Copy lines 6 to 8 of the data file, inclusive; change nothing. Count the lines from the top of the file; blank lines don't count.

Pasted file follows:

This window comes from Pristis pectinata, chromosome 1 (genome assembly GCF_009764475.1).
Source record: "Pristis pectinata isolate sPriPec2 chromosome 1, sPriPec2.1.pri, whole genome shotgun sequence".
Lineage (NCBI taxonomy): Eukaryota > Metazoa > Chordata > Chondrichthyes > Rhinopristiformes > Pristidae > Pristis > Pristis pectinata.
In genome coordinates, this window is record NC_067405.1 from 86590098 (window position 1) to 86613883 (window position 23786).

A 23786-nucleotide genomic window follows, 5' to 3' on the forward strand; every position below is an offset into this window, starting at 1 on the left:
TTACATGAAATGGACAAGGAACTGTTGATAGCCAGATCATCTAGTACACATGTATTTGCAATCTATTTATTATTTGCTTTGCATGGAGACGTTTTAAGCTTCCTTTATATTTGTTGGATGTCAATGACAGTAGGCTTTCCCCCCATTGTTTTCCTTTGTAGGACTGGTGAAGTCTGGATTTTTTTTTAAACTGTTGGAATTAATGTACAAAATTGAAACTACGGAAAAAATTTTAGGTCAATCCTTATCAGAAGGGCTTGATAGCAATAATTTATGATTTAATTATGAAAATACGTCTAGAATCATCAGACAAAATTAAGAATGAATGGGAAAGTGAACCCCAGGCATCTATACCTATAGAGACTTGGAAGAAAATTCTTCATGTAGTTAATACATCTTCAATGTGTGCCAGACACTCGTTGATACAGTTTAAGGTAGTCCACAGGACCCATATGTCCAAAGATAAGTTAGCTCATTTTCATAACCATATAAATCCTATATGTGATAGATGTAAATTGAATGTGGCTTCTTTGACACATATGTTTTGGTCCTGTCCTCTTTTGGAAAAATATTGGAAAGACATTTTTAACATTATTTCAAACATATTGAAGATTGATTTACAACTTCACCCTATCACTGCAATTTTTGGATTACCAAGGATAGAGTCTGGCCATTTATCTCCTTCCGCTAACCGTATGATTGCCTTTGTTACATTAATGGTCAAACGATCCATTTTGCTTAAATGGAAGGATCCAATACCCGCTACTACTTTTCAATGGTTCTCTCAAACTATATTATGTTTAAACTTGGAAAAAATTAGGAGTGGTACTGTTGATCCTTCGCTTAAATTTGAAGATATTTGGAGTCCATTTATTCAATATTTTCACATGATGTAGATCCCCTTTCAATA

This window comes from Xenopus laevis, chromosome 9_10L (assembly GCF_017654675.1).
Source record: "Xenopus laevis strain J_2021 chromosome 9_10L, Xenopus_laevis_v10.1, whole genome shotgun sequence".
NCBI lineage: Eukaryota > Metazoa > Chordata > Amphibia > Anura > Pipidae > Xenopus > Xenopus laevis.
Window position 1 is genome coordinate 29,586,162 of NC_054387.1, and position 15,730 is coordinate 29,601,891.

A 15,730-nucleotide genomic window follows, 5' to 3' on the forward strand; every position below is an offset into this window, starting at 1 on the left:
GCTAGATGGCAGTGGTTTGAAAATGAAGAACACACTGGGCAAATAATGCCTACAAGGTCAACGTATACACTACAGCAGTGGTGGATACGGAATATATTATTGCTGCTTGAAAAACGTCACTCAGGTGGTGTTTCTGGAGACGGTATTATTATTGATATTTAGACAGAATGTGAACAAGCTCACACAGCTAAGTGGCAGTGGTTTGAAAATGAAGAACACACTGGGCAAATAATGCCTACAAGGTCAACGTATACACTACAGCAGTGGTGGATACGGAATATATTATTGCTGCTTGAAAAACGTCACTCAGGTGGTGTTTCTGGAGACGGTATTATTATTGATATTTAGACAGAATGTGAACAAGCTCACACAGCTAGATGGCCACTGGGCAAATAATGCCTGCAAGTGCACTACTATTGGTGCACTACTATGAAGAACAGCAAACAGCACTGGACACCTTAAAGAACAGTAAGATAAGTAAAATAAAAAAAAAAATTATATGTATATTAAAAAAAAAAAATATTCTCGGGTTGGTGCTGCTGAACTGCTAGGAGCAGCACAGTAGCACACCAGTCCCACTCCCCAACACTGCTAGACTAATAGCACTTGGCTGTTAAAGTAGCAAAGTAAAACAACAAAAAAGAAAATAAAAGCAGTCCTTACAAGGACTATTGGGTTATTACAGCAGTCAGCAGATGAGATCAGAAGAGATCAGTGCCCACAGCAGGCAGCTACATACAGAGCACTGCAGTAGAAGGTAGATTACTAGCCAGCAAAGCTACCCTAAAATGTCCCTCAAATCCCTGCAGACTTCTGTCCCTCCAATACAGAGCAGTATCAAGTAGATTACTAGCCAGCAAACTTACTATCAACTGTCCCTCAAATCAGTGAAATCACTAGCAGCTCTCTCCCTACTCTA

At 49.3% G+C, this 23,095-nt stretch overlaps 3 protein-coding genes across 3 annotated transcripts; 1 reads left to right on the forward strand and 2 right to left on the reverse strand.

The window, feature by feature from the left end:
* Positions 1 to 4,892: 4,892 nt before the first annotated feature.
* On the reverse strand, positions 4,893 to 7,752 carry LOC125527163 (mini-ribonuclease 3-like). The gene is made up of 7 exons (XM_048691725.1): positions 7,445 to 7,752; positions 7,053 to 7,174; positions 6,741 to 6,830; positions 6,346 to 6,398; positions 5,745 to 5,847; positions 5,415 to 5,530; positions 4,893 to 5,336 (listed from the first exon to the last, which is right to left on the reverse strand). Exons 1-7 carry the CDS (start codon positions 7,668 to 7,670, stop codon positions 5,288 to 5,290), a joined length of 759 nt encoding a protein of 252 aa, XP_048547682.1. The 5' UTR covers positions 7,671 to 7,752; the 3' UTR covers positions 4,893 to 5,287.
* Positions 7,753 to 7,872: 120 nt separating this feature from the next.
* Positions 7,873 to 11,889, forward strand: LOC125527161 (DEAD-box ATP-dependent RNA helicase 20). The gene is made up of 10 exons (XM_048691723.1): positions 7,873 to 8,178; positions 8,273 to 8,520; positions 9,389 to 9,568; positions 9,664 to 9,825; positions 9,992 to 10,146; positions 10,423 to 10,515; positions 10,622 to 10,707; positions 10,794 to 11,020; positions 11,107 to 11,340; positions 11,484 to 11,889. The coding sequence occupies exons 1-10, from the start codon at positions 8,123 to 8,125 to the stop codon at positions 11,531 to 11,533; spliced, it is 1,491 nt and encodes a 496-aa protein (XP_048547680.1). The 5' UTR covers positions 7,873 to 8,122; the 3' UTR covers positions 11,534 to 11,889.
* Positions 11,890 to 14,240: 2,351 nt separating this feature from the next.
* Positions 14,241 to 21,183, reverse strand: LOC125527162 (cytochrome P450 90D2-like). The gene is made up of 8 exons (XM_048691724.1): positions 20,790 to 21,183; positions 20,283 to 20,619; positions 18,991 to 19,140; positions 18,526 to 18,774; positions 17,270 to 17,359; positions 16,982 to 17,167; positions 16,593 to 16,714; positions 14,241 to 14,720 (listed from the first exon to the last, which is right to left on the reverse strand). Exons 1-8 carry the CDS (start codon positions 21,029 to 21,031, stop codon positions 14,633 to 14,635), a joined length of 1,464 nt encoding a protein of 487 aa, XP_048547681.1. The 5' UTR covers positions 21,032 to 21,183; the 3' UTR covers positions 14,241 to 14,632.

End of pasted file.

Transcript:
TTACATGAAATGGACAAGGAACTGTTGATAGCCAGATCATCTAGTACACATGTATTTGCAATCTATTTATTATTTGCTTTGCATGGAGACGTTTTAAGCTTCCTTTATATTTGTTGGATGTCAATGACAGTAGGCTTTCCCCCCATTGTTTTCCTTTGTAGGACTGGTGAAGTCTGGATTTTTTTTTAAACTGTTGGAATTAATGTACAAAATTGAAACTACGGAAAAAATTTTAGGTCAATCCTTATCAGAAGGGCTTGATAGCAATAATTTATGATTTAATTATGAAAATACGTCTAGAATCATCAGACAAAATTAAGAATGAATGGGAAAGTGAACCCCAGGCATCTATACCTATAGAGACTTGGAAGAAAATTCTTCATGTAGTTAATACATCTTCAATGTGTGCCAGACACTCGTTGATACAGTTTAAGGTAGTCCACAGGACCCATATGTCCAAAGATAAGTTAGCTCATTTTCATAACCATATAAATCCTATATGTGATAGATGTAAATTGAATGTGGCTTCTTTGACACATATGTTTTGGTCCTGTCCTCTTTTGGAAAAATATTGGAAAGACATTTTTAACATTATTTCAAACATATTGAAGATTGATTTACAACTTCACCCTATCACTGCAATTTTTGGATTACCAAGGATAGAGTCTGGCCATTTATCTCCTTCCGCTAACCGTATGATTGCCTTTGTTACATTAATGGTCAAACGATCCATTTTGCTTAAATGGAAGGATCCAATACCCGCTACTACTTTTCAATGGTTCTCTCAAACTATATTATGTTTAAACTTGGAAAAAATTAGGAGTGGTACTGTTGATCCTTCGCTTAAATTTGAAGATATTTGGAGTCCATTTATTCAATATTTTCACATGATGTAGATCCCCTTTCAATA

This window comes from Xenopus laevis, chromosome 9_10L (assembly GCF_017654675.1).
Source record: "Xenopus laevis strain J_2021 chromosome 9_10L, Xenopus_laevis_v10.1, whole genome shotgun sequence".